Trident. They searched more than 25,000 pages of e-mails on
five separate Yahoo accounts.
two men had planned to start a semiconductor company in China,
using this proprietary information. They had requested funding
from a Chinese government program dedicated to acquiring and
developing science and technology. They had received more
than $2 million in start-up funding from city and provincial
Chinese government agencies.
2006, these two pled guilty to economic espionagethe
first such convictions in this country. Each faces up to 30
years in prison.
these threats paint a troubling picture, but one we in the
FBI must confront.
has the authority to handle these threats from start to finish.
We have cyber squads in each of our 56 field offices across
the country. These agents, intelligence analysts, and computer
experts mesh technological expertise with investigative experience.
run complex undercover operations to catch computer hackers
and child predators the world over. They investigate threats
to both companies and consumers. And they teach their law
enforcement counterpartsat home and abroadhow
to work cyber investigations.
are strong, but they rely on key partnerships with other federal
agencies, law enforcement, private industry, academia, and
agents, and IT specialists in our Regional Computer Forensic
Labs find and examine digital evidence from e-mail and cell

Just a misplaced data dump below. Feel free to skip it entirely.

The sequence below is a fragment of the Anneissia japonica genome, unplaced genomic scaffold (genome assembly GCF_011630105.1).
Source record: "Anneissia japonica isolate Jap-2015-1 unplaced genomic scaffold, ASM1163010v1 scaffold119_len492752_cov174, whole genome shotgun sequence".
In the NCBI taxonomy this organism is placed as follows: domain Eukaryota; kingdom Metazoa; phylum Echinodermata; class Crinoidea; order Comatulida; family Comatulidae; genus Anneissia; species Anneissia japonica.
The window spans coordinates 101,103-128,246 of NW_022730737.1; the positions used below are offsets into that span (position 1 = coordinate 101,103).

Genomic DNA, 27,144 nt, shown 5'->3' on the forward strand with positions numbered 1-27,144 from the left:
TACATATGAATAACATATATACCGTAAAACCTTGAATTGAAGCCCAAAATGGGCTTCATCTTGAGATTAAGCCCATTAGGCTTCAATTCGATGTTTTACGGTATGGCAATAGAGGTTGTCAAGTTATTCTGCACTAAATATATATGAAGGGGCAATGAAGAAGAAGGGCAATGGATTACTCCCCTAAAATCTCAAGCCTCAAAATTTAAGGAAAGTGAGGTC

phone data to documents on hard drives. Together, we continue
to break new ground in the investigation and prosecution of
cannot limit our operations to the United States. Increasingly,
cyber threats originate outside of our borders. And as more
people around the world gain access to computer technology,
new dangers will surface. For this reason, global cooperation
60 Legal Attaché offices around the world. We are working
with our partners in Romania, Russia, Poland, Hungary, Italy,
and Estonia, among others, to investigate international cyber
for example, FBI agents and analysts worked closely with Microsoft
to find those responsible for creating the Mytob and Zotob
worms. Together with our law enforcement partners overseas,
FBI agents arrested the originators in Turkey and Morocco
just two weeks after the attack.
that we must continue to work closely with all of youmembers
of the private sector and the academic community.
of this year, we initiated Operation Bot Roast. Together with
the Department of Justice, the CERT Coordination Center at
Carnegie Mellon, private sector companies, and internet service
providers, we identified more than 1 million infected computers
and shut down several bot-herders. This operation is ongoing,
and we will continue to pursue these criminals for as long,
and as far away, as necessary.
of our collaboration begins in Pittsburghat the FBI's
Cyber Fusion Center. Think of the fusion center as a hub,
with spokes that range from federal agencies, software companies,
and ISPs, to merchants and members of the financial sector.